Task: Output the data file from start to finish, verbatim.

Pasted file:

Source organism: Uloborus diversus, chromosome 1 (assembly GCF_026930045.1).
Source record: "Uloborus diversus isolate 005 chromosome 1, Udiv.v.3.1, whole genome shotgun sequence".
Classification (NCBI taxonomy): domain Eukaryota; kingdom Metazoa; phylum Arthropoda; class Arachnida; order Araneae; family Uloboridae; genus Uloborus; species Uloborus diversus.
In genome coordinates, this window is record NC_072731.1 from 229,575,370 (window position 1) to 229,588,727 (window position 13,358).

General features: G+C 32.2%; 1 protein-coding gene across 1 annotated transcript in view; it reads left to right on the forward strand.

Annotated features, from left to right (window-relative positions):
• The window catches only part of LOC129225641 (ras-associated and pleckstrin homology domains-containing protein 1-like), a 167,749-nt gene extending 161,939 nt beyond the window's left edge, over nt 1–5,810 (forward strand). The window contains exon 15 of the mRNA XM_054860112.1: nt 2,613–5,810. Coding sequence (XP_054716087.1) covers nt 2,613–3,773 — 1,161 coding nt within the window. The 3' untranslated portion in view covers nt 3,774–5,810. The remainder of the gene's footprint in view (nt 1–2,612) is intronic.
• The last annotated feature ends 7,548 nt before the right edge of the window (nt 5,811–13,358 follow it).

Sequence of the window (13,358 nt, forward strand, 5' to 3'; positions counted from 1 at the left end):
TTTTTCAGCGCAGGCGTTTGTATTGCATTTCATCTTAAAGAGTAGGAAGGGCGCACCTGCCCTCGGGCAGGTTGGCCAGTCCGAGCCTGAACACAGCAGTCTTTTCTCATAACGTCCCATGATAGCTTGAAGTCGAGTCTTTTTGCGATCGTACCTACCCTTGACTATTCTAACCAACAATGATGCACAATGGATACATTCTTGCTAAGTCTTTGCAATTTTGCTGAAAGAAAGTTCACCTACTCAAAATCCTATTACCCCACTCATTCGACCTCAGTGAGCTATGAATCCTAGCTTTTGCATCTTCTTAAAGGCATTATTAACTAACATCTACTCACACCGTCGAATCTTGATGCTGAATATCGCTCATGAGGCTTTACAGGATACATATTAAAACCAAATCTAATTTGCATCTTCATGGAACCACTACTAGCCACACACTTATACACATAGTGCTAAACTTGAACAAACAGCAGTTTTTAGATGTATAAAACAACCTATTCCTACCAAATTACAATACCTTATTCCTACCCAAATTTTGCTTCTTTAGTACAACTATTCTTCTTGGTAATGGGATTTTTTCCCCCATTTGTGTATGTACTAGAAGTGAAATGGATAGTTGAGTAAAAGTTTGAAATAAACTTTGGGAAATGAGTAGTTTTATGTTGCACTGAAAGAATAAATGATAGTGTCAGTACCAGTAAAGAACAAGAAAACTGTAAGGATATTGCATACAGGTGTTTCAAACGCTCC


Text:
Source organism: Uloborus diversus, chromosome 1 (assembly GCF_026930045.1).
Source record: "Uloborus diversus isolate 005 chromosome 1, Udiv.v.3.1, whole genome shotgun sequence".
Classification (NCBI taxonomy): domain Eukaryota; kingdom Metazoa; phylum Arthropoda; class Arachnida; order Araneae; family Uloboridae; genus Uloborus; species Uloborus diversus.
In genome coordinates, this window is record NC_072731.1 from 229,575,370 (window position 1) to 229,588,727 (window position 13,358).

General features: G+C 32.2%; 1 protein-coding gene across 1 annotated transcript in view; it reads left to right on the forward strand.

Annotated features, from left to right (window-relative positions):
• The window catches only part of LOC129225641 (ras-associated and pleckstrin homology domains-containing protein 1-like), a 167,749-nt gene extending 161,939 nt beyond the window's left edge, over nt 1–5,810 (forward strand). The window contains exon 15 of the mRNA XM_054860112.1: nt 2,613–5,810. Coding sequence (XP_054716087.1) covers nt 2,613–3,773 — 1,161 coding nt within the window. The 3' untranslated portion in view covers nt 3,774–5,810. The remainder of the gene's footprint in view (nt 1–2,612) is intronic.
• The last annotated feature ends 7,548 nt before the right edge of the window (nt 5,811–13,358 follow it).

Sequence of the window (13,358 nt, forward strand, 5' to 3'; positions counted from 1 at the left end):
TTTTTCAGCGCAGGCGTTTGTATTGCATTTCATCTTAAAGAGTAGGAAGGGCGCACCTGCCCTCGGGCAGGTTGGCCAGTCCGAGCCTGAACACAGCAGTCTTTTCTCATAACGTCCCATGATAGCTTGAAGTCGAGTCTTTTTGCGATCGTACCTACCCTTGACTATTCTAACCAACAATGATGCACAATGGATACATTCTTGCTAAGTCTTTGCAATTTTGCTGAAAGAAAGTTCACCTACTCAAAATCCTATTACCCCACTCATTCGACCTCAGTGAGCTATGAATCCTAGCTTTTGCATCTTCTTAAAGGCATTATTAACTAACATCTACTCACACCGTCGAATCTTGATGCTGAATATCGCTCATGAGGCTTTACAGGATACATATTAAAACCAAATCTAATTTGCATCTTCATGGAACCACTACTAGCCACACACTTATACACATAGTGCTAAACTTGAACAAACAGCAGTTTTTAGATGTATAAAACAACCTATTCCTACCAAATTACAATACCTTATTCCTACCCAAATTTTGCTTCTTTAGTACAACTATTCTTCTTGGTAATGGGATTTTTTCCCCCATTTGTGTATGTACTAGAAGTGAAATGGATAGTTGAGTAAAAGTTTGAAATAAACTTTGGGAAATGAGTAGTTTTATGTTGCACTGAAAGAATAAATGATAGTGTCAGTACCAGTAAAGAACAAGAAAACTGTAAGGATATTGCATACAGGTGTTTCAAACGCTCC